So, recently I’ve been working on a rather gargantuan project in PHP and I keep thinking, “Man, I wish this were a statically typed language.” This might seem strange because I have so often been a proponent of scripting languages, most of which are far from statically typed. (PHP and Python let you re-define an object’s class dynamically if you want to (terrible idea) and I recently posted how you can create a class dynamically in PHP (and that is great for testing). Because it is so big, I’m actually using a proper IDE, specifically Eclipse.
Eclipse, it seems, has started to get PHP right. The class name, function name, and method hints are working as expected. Documentation pops up and is generally fairly useful. And life is good… mostly.
There is a problem though, something which would not be there if I were using something with a clear, static type system. The problem is that hinting only goes so far. While in, say, Java, Eclipse can read that
foo.bar().baz().bat() will return a “widget object”, in PHP the IDE can make no guarantee that
$foo->bar() will return anything.
It was said at one point that for proper type-hinting to exist, you basically need some form of language interpreter, something which actually has a knowledge of the structure of the language, and this is more true of the dynamically typed languages than it is of the statically typed languages.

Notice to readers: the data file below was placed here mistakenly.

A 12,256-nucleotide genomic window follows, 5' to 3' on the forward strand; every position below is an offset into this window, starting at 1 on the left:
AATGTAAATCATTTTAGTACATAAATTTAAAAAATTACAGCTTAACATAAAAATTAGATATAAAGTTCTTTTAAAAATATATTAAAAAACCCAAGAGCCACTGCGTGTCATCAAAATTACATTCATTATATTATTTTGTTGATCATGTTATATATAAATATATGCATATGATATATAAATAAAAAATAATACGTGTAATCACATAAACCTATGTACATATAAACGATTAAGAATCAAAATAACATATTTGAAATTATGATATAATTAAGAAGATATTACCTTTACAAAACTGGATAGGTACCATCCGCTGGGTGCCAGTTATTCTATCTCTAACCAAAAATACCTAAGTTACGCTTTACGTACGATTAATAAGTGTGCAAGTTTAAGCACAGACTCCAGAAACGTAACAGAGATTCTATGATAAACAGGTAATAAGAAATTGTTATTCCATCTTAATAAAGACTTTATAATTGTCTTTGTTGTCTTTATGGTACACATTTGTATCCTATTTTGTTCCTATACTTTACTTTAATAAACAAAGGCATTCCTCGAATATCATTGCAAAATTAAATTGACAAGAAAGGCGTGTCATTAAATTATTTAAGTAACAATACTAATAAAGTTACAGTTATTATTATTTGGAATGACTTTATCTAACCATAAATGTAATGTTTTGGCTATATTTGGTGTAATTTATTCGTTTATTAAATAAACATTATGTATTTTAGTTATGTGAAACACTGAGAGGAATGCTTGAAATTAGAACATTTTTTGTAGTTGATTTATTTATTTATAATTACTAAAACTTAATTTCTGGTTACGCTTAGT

Think about it. For a Java IDE to provide hinting for
foo.bar().baz();, it has to say: “OK, Foo.bar returns a Bar object. Bar.baz returns a Baz object. Baz has methods X, Y, and Z…” while PHP (and Python to a slightly lesser extent), on the other hand it has to be, “$foo->bar() returns… something. Ok, I’ll look into Foo::bar. Foo::bar seems like it is always returning a Bar object, what is Bar::baz? Hm… Bar::baz returns $this->baz_instance; Where can I find the definition of that? Hmm…” And, at that point, it is quite possible that it isn’t possible to answer that question.
With the mantra of “pragmatism is the greatest tool of the developer,” I do really wonder if all of the wondrous possibilities which are offered by list comprehensions and immediately available reflection are worth it. Maybe Gosling was right in saying that dynamic typing makes it more difficult to build larger structures. After all, if the tools for a language are inadequate, then the language has no business in business — if it fails pragmatism, it simply fails.
So, perhaps the best argument for static typing has not come from a person, at least not directly. I’ve read the greats (in this case, Gosling and Van Rossum and their followers), but neither of them really made a compelling argument which did not boil down to “I like this type of coding better”. On the other hand, there is my IDE which is stating plainly and clearly, “I am too stupid to handle this language well.” And I, for one, find that a compelling argument indeed.
-  I am not specifically endorsing Eclipse over Netbeans, but I can do both Flex and Android easily in Eclipse and I can’t do those in Netbeans. That and Netbeans is owned by Oracle, and I don’t like them. ↩